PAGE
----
Response of spontaneously hypertensive rats to inhalation of fine and ultrafine particles from traffic: experimental controlled study.
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AuthorsKooter, Ingeborg M
Boere, A John F
Fokkens, Paul Hb
Leseman, Daan Lac
Dormans, Jan Ama
Cassee, Flemming R
MetadataShow full item record
TitleResponse of spontaneously hypertensive rats to inhalation of fine and ultrafine particles from traffic: experimental controlled study.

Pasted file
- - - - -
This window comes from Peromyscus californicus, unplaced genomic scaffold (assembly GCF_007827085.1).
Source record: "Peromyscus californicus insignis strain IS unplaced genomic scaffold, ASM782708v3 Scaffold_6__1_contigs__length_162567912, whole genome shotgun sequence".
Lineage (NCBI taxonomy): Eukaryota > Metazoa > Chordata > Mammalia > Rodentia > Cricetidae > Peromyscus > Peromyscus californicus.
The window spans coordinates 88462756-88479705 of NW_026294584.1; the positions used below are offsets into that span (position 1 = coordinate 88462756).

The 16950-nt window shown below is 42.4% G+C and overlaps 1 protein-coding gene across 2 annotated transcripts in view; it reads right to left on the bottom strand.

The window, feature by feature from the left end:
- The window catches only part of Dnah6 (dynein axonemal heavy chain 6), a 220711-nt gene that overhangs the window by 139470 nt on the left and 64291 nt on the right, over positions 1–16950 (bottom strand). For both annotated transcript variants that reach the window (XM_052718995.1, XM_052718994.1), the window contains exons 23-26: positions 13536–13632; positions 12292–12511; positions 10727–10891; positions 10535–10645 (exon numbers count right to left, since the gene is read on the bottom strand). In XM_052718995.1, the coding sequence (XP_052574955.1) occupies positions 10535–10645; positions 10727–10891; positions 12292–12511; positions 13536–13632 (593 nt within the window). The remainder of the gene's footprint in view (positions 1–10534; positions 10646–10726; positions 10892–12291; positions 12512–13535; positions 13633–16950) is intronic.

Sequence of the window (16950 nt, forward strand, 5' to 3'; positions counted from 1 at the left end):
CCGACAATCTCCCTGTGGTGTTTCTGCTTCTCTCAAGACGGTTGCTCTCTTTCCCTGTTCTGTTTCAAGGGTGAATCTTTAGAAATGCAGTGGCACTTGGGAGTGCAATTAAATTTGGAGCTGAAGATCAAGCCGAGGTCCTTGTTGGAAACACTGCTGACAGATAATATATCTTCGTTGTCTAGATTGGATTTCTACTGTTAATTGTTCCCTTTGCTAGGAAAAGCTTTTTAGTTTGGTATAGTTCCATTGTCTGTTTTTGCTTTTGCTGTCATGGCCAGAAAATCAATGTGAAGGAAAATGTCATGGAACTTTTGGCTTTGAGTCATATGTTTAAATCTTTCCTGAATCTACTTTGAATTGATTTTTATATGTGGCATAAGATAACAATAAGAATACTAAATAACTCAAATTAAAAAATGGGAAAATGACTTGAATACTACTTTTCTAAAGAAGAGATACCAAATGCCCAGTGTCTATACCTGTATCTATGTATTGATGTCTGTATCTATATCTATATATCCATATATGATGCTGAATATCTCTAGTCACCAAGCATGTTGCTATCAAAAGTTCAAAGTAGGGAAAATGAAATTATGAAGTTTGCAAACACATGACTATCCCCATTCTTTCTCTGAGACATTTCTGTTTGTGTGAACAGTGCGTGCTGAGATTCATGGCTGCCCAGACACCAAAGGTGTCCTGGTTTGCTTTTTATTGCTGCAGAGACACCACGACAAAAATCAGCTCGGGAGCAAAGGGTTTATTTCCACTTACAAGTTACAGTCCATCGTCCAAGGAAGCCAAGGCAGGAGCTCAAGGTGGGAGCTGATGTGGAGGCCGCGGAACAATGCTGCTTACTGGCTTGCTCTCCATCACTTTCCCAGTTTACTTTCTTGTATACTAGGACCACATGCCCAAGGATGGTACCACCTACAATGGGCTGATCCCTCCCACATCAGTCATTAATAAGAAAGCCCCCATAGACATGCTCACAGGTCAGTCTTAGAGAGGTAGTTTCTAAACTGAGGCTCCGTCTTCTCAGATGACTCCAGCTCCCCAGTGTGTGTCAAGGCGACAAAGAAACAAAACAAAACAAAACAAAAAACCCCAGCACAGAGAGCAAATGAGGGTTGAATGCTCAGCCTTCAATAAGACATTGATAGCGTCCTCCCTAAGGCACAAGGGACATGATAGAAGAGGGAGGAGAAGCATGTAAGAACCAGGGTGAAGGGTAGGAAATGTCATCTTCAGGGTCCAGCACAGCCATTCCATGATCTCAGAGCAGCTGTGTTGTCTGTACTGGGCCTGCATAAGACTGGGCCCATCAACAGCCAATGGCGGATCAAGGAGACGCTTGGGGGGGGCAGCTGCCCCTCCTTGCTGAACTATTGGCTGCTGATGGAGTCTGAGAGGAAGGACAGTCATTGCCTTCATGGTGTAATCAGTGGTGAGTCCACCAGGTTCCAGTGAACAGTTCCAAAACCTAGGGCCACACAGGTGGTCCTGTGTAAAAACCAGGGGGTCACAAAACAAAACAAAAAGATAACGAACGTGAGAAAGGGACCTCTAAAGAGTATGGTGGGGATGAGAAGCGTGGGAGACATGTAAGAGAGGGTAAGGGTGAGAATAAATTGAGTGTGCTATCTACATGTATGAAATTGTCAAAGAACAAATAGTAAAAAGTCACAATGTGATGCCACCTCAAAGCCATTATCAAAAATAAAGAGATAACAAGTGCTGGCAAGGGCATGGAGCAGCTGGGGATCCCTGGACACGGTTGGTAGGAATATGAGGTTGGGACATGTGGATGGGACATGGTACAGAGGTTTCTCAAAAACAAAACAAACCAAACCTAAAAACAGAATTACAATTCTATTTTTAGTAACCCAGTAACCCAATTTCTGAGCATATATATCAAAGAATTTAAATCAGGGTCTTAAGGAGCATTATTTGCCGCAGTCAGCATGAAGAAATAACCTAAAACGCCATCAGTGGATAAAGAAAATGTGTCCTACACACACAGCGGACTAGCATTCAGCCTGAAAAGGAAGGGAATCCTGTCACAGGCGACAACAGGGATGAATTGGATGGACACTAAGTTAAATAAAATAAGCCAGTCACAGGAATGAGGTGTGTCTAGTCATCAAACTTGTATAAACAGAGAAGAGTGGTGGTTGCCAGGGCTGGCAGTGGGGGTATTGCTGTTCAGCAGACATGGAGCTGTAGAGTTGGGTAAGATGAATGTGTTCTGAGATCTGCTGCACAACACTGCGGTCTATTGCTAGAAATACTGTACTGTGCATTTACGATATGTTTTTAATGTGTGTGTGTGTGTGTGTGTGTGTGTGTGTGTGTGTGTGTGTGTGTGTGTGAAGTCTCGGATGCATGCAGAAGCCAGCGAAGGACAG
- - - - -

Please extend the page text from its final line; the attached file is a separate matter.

PubliekssamenvattingABSTRACT: BACKGROUND: Many epidemiological studies have shown that mass concentrations of ambient particulate matter (PM) are associated with adverse health effects in the human population. Since PM is still a very crude measure, this experimental study has explored the role of two distinct size fractions: ultrafine (<0.15 mum) and fine (0.15- 2.5 mum) PM. In a series of 2-day inhalation studies, spontaneously hypersensitive (SH) rats were exposed to fine, concentrated, ambient PM (fCAP) at a city background location or a combination of ultrafine and fine (u+fCAP) PM at a location dominated by traffic. We examined the effect on inflammation and both pathological and haematological indicators as markers of pulmonary and cardiovascular injury. Exposure concentrations ranged from 399 mug/m3 to 3613 mug/m3 for fCAP and from 269mug/m3 to 556 mug/m3 for u+fCAP. RESULTS: Ammonium, nitrate, and sulphate ions accounted for 56 +/- 16% of the total fCAP mass concentrations, but only 17 +/- 6% of the u+fCAP mass concentrations. Unambiguous particle uptake in alveolar macrophages was only seen after u+fCAP exposures. Neither fCAP nor u+fCAP induced significant changes of cytotoxicity or inflammation in the lung. However, markers of oxidative stress (heme oxygenase-1 and malondialdehyde) were affected by both fCAP and u+fCAP exposure, although not always significantly. Additional analysis revealed heme oxygenase-1 (HO-1) levels that followed a nonmonotonic function with an optimum at around 600 mug/m3 for fCAP. As a systemic response, exposure to u+fCAP and fCAP resulted in significant decreases of the white blood cell concentrations. CONCLUSION: Minor pulmonary and systemic effects are observed after both fine and ultrafine + fine PM exposure. These effects do not linearly correlate with the CAP mass. A greater component of traffic CAP and/or a larger proportion ultrafine PM does not strengthen the absolute effects.
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